2. Ethon was the eagle that pecked at Prometheus' liver every day as punishment for stealing fire from the gods.

3. Grendel A superhuman monster slain by Beowulf, in the Anglo-Saxon romance of that title. (See Turner's abridgement.). Indeed ill defined but a great devourer of men.

4 Hodag/ Cave Hodag
The smallest hodag of all, the cave hodag seems to be a slight modification or evolutionary successor of the sidehill dodge hodag, with at least three glowing eyes to enable it to see in the dark.It has been spotted across a considerable range of the United States, with sightings in Virginia, Tenessee,Kentucky and the in Missouri In these states, it is limited to areas with caves present, typically those with limstone formations. There are also rumours of possible sightings in the Pyrenee Mountains in Europe.It has been suggested that the sidehill dodge hodag may have retreated to the caves to escape encroaching civilization or logging, perhaps also explaining its migration to these other areas.

5. Fenrir . (Norse mythology) an enormous wolf that was fathered by Loki and that killed Odin

6. Arachne was a woman from Greek mythology. She was a fine weaver who began claiming that her skill was greater than Athena's, the goddess of weaving (among other responsibilities).
Athena was angered, but gave Arachne a chance to redeem herself. Assuming the form of an old woman, she warned Arachne not to offend the gods. Arachne scoffed and wished for a weaving contest, so she could prove her skill. Athena dropped her disguise and the contest began.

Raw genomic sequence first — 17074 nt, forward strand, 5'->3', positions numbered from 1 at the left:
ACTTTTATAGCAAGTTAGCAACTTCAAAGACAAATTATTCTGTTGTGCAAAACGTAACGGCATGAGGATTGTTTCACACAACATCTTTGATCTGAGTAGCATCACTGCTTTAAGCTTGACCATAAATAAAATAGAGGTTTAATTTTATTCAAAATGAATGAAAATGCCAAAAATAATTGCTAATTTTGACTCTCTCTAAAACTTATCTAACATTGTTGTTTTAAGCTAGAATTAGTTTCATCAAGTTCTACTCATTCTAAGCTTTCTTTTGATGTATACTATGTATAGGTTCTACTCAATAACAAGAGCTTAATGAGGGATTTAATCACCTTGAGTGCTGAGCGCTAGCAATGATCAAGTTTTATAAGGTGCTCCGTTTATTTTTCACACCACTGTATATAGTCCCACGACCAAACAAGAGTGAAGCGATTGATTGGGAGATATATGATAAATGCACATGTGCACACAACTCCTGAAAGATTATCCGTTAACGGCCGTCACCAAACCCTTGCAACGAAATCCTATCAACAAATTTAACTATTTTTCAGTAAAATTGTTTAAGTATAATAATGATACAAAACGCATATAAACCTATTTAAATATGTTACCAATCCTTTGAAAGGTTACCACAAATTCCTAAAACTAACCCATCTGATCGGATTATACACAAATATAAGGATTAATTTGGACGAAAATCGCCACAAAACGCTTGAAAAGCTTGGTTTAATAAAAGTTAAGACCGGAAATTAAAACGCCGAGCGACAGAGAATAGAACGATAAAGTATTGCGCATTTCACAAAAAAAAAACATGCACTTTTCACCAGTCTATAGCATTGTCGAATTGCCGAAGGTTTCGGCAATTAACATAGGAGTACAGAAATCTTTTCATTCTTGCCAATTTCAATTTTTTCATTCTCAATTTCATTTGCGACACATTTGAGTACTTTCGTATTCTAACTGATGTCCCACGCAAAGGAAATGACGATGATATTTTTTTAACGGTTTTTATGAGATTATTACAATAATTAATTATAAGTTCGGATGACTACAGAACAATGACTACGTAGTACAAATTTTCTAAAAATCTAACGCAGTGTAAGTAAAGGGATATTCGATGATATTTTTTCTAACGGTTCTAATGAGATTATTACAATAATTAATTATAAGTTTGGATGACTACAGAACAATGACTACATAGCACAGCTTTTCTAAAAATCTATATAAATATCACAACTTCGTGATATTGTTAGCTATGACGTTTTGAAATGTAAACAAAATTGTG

Athena wove the scene of her victory over Poseidon that inspired the people of Athens to name their city for her. Arachne's tapestry featured Zeus: Zeus being unfaithful with Leda, Zeus being unfaithful with Europa, Zeus being unfaithful with Danae.
Even Athena admitted that Arachne's work was flawless, but was outraged at Arachne's disrespectful choice of subjects. Finally losing her temper, Athena destroyed her tapestry and loom, and struck Arachne on the head. Arachne realized her folly and was crushed with shame. She ran off and hanged herself.
Athena took pity on Arachne. Sprinkling her with the juices of aconite, Athena resurrected her as a spider.

7. Nāga Nāga is the Sanskrit and Pali word for a deity or class of entity or being, taking the form of a very large snake, found in Hinduism and Buddhism The use of the term nāga is often ambiguous, as the word may also refer, in similar contexts, to one of several human tribes known as or nicknamed "Nāgas"; to elephants; and to ordinary snakes, particularly the King Cobra and the Indian Cobra, the latter of which is still called nāg in Hindi and other languages of India. A female nāga is a nāgī.

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#167552 - 04/15/07 08:00 AM Re: Fictionary facts [Re: BranShea]
zmjezhd Offline
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Snaskrit nāga means 'snake' generically or 'cobra' specifically and nāgi is the feminine form. I have a colleague who is from Nāgapur 'snake town': pura 'fortress, castle, city, town' (as in Siṃhapura 'lion town', siṃha 'lion' > Malay singa) is cognate with Greek πολις (polis as in Neapolis 'Naples' i.e., New Town).
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#167553 - 04/15/07 09:07 AM Re: Fictionary facts [Re: zmjezhd]
Faldage Offline
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Hey, Nunc. How's that ṃ pronounced?

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#167563 - 04/15/07 07:44 PM Re: Fictionary facts [Re: Faldage]
zmjezhd Offline
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Registered: 08/13/05